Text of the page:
The difference between creative & uncreative people

Tobias van Schneider
4 min readOct 19, 2023
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When witnessing something unusual or beautiful or otherwise striking today, our first instinct is to capture it, share it or both.
We might post it immediately to our Stories on Instagram.

Or take a photo for ourselves, to remember the moment.

Or get a quick snapshot to send to a friend.

In doing so, we satisfy something specific and important in us.

You’ve felt it in those moments: that desire to internalize and extend what you’re experiencing. It’s this moment, sometimes even a fraction of a second, that drives artists to create. They process life this way, by wringing an experience for all its worth. They inspect it, digest it and turn it into something, be it a story, a painting or a song. But the truth is, we don’t need to be an artist or “creative person” to do so. We all have this instinct to give our experiences permanence and tangibility — it’s just that some people follow through on that inclination and others don’t. The ones who do, we call “creative.”

The rest of us, with our phones in hand, have a faster way of digesting our experiences. We snap a photo, or we post a blurb to social media, or we shoot off a text, and we release the moment. We’ve fulfilled that craving within us by hyper-processing it and sharing it with others. It’s like satisfying a deep hunger with cheap fast food (we literally call that online space our “feed”).

I wonder how many artists are doing this instead of painting. Or how many writers are taking what could be an essay, and reducing it to a group text. Or how many filmmakers are experiencing a spark that could fuel a movie, and instead putting it on TikTok. I wonder how many people could be artists and don’t know it, because they choose to parse out their lives for a distracted audience who’s barely registering it.

Susan Sontag wrote, in her essay “On Photography,”

“A way of certifying experience, taking photographs is also a way of refusing it — by limiting experience to a search for the photogenic, by converting experience into an image, a souvenir. Travel becomes a strategy for accumulating photographs.”

Social media, like photography, is an attempt to “certify our experience.” By capturing a moment, we aim to validate it for ourselves and others. But we do so in a fleeting, empty way.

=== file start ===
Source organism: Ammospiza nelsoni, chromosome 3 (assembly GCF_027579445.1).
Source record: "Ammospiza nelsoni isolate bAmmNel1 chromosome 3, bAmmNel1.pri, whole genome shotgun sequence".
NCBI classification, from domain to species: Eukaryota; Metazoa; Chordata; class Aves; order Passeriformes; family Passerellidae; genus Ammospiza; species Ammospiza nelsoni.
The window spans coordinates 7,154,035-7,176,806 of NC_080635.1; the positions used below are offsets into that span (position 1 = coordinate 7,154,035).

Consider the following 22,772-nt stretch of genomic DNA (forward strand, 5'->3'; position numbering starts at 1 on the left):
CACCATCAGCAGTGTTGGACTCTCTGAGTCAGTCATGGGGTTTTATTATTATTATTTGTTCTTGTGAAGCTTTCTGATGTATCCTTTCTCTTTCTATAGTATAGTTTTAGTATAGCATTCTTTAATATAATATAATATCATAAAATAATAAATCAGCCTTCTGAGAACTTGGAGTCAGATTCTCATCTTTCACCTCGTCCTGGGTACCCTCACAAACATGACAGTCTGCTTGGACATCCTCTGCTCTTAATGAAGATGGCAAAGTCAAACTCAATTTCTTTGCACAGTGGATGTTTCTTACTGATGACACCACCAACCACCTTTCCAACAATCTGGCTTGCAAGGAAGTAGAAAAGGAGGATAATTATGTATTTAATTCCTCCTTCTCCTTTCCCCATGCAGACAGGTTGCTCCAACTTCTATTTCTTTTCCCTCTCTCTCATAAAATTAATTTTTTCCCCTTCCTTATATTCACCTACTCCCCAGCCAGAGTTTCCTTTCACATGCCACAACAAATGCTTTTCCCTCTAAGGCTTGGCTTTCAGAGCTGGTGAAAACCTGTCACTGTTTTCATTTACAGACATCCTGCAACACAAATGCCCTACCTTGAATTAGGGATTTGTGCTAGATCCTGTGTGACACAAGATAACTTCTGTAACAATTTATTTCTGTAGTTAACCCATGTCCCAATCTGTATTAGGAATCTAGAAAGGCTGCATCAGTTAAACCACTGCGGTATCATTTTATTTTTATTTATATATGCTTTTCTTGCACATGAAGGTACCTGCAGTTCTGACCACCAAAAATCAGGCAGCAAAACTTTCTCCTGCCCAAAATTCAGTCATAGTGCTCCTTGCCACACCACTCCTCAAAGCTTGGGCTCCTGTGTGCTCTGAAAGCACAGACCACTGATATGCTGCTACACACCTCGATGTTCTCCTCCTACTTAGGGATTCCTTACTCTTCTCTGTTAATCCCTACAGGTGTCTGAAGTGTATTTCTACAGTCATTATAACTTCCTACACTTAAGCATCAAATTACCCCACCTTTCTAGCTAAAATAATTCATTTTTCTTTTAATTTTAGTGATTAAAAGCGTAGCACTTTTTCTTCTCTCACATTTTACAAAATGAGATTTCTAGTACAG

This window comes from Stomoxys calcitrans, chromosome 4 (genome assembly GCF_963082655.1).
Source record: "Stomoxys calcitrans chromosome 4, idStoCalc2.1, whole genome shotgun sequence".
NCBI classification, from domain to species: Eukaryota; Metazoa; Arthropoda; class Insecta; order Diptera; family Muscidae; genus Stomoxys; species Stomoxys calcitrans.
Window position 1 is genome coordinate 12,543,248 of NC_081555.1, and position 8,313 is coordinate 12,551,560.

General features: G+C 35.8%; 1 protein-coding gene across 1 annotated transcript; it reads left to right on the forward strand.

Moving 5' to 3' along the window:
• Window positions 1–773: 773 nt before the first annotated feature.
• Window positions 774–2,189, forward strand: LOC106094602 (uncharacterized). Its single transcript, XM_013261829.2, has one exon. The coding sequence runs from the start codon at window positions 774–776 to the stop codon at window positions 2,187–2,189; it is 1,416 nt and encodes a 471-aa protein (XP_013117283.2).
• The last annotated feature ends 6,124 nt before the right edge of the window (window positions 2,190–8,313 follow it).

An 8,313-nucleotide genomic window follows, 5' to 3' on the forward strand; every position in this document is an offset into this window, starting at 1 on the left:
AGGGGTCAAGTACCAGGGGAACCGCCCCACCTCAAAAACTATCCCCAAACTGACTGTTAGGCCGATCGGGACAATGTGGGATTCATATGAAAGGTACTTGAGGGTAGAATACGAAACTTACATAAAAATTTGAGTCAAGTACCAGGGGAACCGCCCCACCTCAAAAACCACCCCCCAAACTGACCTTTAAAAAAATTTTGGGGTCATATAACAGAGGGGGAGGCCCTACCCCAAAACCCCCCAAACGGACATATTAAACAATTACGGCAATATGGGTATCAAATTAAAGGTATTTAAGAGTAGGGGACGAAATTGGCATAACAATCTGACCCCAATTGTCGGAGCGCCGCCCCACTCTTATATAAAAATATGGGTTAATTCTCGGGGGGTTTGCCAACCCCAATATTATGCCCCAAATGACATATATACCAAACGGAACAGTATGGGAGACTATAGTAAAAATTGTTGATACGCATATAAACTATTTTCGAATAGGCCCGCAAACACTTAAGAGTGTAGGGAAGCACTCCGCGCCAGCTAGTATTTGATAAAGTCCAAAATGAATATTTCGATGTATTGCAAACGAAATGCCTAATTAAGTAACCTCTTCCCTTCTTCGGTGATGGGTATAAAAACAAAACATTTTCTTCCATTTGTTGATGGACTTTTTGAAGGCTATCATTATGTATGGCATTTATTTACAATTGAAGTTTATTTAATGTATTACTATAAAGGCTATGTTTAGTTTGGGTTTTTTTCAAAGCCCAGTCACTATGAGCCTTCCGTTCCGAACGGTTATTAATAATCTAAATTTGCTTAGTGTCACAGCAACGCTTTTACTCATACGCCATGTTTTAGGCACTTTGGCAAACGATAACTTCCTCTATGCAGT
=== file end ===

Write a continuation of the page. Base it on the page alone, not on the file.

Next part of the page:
Meanwhile, we could be writing a poem. Or drawing a picture, choreographing a dance, composing a musical piece. Art is the other way to understand what we experience and share it with others. (And yes, art can certainly include photography, although Sontag disagrees.) Creating something with our experience is our best option for validating it, regardless of whether other people see what we create or not.

When we satisfy our desire to certify the moment with a Tweet, or a Story, or a text to a friend, or a TikTok video, we sell it short. We reduce the experience to a single, throwaway-able moment, swiped by in a second, and we set the moment free. Even worse, we leave our experience (just born, fragile and fresh) in the hands of others who may not treat it with respect. They might perceive it differently than we do, mock it, minimize it, skew it in our memories, compare it to their own experience, taint it, steal it, rob it of the feelings it initially gave to us in that first, pure moment.

What if, instead, we went home and journaled about it? Or attempted to capture it with watercolor? Or turned it into a short story? What if we did so only for us — not with any expectation or hope of others appreciating it or validating it externally?

It is then that we live a creative life.

By digging deeper into those small interactions, occurrences or passing thoughts, by forgoing the cheap “fast food” of capturing or sharing, we nourish our mind and soul. We may even create something that produces meaning for someone else, eventually. But if nothing else, we fully experienced the moment for ourselves.

As C.S. Lewis put it:

“We do not want merely to see beauty, though, God knows, even that is bounty enough. We want something else which can hardly be put into words — to be united with the beauty we see, to pass into it, to receive it into ourselves, to bathe in it, to become part of it.”

By refusing that initial instinct to share and move on, we allow ourselves to pass into the moment. Only then do we actually, fully “capture” it. We receive our experience, we become part of it, we live.

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